Patrick Liddy

Director @ Industrial Sight


Increased complexity in manufacturing – Increased complexity for technicians?


The workload and required knowledge base of technicians is increasing. Smart Augmented Reality Glasses can be used to assist a technician or engineer leaving them hands-free to get the job done. This is an opportunity for Ireland to get ahead by embracing a new technology that will change the way we work


Manufacturing is changing. With an increase in additive manufacturing, increased automation, and increased systems complexity, there appears to be a need for more technicians, with the skill requirement on these technicians is also increasing. This change in manufacturing technologies offers Ireland a great opportunity as more flexible machinery, smaller lot sizes and less input of low skill workers reduces some of the advantages other regions have had over us in the past.

Furthermore, our success in this transition will be defined by our efficiency at managing this complexity. Energy efficiency and waste management is heavily influenced by the technician’s efficiency in operating their equipment and failures or below par operation can be wasteful and damaging.

I believe that there is a great opportunity in using Smart Glasses and Augmented Reality (AR) to provide hands-free supplementary information to onsite technicians. Using marker technology (similar to QR codes) smart glasses can recognise the machine or asset the technician is looking at and project specific information onto the inner lens of the glasses, visible only to the wearer. This can span from simple descriptive information on what the technician is looking at, to live meter data, work procedures. The headsets can also be used to facilitate “Remote expert” video calls whereby a remote expert can (using the front facing camera on a headset) see what the local technician is looking at and can share their screen, write notes or draw on the visual the wearer is looking at to provide the expert advice the wearer needs to complete their task.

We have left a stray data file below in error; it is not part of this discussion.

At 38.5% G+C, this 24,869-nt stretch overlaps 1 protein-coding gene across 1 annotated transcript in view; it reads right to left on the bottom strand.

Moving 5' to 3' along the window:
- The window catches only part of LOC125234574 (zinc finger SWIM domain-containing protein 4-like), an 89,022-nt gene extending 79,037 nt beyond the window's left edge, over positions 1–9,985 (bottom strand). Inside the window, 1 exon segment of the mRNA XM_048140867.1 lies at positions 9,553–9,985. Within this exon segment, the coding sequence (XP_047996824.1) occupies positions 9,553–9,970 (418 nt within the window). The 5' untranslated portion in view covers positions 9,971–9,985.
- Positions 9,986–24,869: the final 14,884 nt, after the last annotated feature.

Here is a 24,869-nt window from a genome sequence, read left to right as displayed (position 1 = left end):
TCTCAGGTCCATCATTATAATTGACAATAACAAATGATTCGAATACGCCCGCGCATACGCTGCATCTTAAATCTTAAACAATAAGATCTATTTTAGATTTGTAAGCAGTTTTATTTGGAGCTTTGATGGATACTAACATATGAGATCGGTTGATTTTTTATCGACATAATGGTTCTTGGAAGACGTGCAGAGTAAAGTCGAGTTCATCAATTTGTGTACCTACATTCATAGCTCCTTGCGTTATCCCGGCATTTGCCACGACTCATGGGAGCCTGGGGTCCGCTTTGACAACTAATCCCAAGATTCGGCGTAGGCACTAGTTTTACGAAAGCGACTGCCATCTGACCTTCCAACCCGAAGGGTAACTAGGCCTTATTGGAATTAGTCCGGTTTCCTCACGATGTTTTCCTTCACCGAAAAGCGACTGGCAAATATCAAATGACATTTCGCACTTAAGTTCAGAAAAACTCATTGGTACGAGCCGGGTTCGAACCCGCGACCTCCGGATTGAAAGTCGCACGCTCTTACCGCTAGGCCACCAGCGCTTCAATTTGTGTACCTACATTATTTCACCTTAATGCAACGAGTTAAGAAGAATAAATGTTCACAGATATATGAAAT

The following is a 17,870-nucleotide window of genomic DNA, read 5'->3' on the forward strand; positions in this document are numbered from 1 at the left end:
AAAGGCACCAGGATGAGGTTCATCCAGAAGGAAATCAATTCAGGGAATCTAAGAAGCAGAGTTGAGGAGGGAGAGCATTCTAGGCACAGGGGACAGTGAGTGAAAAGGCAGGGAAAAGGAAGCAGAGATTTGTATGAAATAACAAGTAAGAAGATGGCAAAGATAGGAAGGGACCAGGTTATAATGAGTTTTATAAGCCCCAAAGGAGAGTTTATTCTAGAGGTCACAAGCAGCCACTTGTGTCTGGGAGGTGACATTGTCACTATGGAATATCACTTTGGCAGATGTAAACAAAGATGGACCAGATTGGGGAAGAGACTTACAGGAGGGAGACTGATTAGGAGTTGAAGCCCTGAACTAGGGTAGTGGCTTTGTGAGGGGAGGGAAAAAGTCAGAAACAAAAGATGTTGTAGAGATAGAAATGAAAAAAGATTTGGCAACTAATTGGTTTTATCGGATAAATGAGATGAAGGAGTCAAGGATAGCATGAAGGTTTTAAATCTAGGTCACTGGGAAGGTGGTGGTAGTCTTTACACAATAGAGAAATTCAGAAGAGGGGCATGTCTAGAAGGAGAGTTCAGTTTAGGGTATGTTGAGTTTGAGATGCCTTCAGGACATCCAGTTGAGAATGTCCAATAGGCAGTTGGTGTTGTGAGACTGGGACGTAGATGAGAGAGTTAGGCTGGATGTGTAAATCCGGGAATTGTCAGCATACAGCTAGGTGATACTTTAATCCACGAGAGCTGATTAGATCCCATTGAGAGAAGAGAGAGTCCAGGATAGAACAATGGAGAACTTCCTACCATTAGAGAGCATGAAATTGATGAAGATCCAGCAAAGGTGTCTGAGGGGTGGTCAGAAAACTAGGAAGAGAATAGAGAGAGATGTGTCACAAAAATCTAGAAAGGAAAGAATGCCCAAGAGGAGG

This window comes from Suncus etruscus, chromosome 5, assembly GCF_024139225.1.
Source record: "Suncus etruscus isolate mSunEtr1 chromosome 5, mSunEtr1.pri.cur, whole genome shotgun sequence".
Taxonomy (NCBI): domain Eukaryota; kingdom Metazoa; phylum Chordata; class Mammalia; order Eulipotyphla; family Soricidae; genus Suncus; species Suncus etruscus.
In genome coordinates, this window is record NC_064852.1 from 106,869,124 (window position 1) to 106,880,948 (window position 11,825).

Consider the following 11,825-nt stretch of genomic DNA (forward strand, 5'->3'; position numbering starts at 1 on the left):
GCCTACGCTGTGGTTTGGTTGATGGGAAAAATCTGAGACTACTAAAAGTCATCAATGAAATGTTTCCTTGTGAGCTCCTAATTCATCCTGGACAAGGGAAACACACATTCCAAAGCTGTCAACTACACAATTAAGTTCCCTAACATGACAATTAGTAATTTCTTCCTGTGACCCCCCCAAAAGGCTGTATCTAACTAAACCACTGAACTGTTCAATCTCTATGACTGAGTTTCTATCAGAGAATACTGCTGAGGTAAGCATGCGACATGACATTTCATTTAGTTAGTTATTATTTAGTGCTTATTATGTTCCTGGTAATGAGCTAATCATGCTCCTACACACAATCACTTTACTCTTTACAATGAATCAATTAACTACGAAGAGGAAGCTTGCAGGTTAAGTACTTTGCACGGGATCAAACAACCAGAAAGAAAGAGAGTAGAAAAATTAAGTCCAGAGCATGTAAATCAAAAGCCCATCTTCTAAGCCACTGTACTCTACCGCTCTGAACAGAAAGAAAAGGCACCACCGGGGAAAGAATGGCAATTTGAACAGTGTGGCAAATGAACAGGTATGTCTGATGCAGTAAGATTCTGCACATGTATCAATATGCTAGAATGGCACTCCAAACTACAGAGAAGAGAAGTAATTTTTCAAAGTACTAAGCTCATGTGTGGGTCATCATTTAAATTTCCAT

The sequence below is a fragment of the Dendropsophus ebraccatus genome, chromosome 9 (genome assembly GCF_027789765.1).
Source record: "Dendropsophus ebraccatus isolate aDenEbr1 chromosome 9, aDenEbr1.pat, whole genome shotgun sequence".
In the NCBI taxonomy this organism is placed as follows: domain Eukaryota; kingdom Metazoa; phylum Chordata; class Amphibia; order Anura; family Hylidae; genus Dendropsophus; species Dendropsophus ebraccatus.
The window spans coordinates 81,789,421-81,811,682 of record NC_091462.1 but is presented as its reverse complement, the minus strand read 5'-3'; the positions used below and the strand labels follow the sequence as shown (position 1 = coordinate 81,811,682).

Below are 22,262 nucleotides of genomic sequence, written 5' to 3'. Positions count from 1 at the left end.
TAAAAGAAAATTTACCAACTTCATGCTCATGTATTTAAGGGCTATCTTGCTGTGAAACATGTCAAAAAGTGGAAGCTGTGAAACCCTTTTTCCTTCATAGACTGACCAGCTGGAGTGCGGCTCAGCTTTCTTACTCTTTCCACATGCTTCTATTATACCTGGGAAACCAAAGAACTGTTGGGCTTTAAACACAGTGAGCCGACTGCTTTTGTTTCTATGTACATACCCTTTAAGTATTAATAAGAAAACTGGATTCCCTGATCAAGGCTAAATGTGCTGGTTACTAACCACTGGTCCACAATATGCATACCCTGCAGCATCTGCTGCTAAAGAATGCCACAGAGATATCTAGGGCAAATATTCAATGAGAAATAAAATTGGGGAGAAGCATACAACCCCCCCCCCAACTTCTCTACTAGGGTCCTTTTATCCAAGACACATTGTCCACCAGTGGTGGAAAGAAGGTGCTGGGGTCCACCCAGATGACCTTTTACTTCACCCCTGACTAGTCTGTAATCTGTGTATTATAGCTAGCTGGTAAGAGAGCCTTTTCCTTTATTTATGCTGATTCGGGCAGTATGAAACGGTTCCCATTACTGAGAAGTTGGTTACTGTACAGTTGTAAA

I believe that these sorts of technologies will allow Ireland to grow and become more efficient while minimising our need to supplement the workforce we have available to us on the island. This will help improve the prospects of our current workforce without needing to import external expertise.

Functions of Smart Glasses and Augmented Reality Remote Eyes – The technology allows the technician to make a call back to a remote expert, allowing the expert to see what the technician is seeing using the forward-facing camera. The expert can then draw on the inner lens of the technician and talk them though the actions that need to be taken.

Work Procedures – With increasingly complex systems, technicians are asked to complete maintenance and other procedures on a growing number of assets. Some of this can be regular while other is irregular and therefore challenging to ensure correct procedures are followed. Smart AR glasses can be used to step a technician through a procedure hands free and while actually doing the work.

Asset Information and Data – Augmented Reality glasses use forward facing cameras to recognise markers on an asset when a technician or engineer looks at it. From there they will be able to see information relevant to the asset they are working on projected on the lenses of their glasses, leaving them hands-free to do their job. Relevant information might include drawings, data sheets, OEM documentation, usage metrics, safety warnings, environmental guidance or simply notes saved by a previous technician.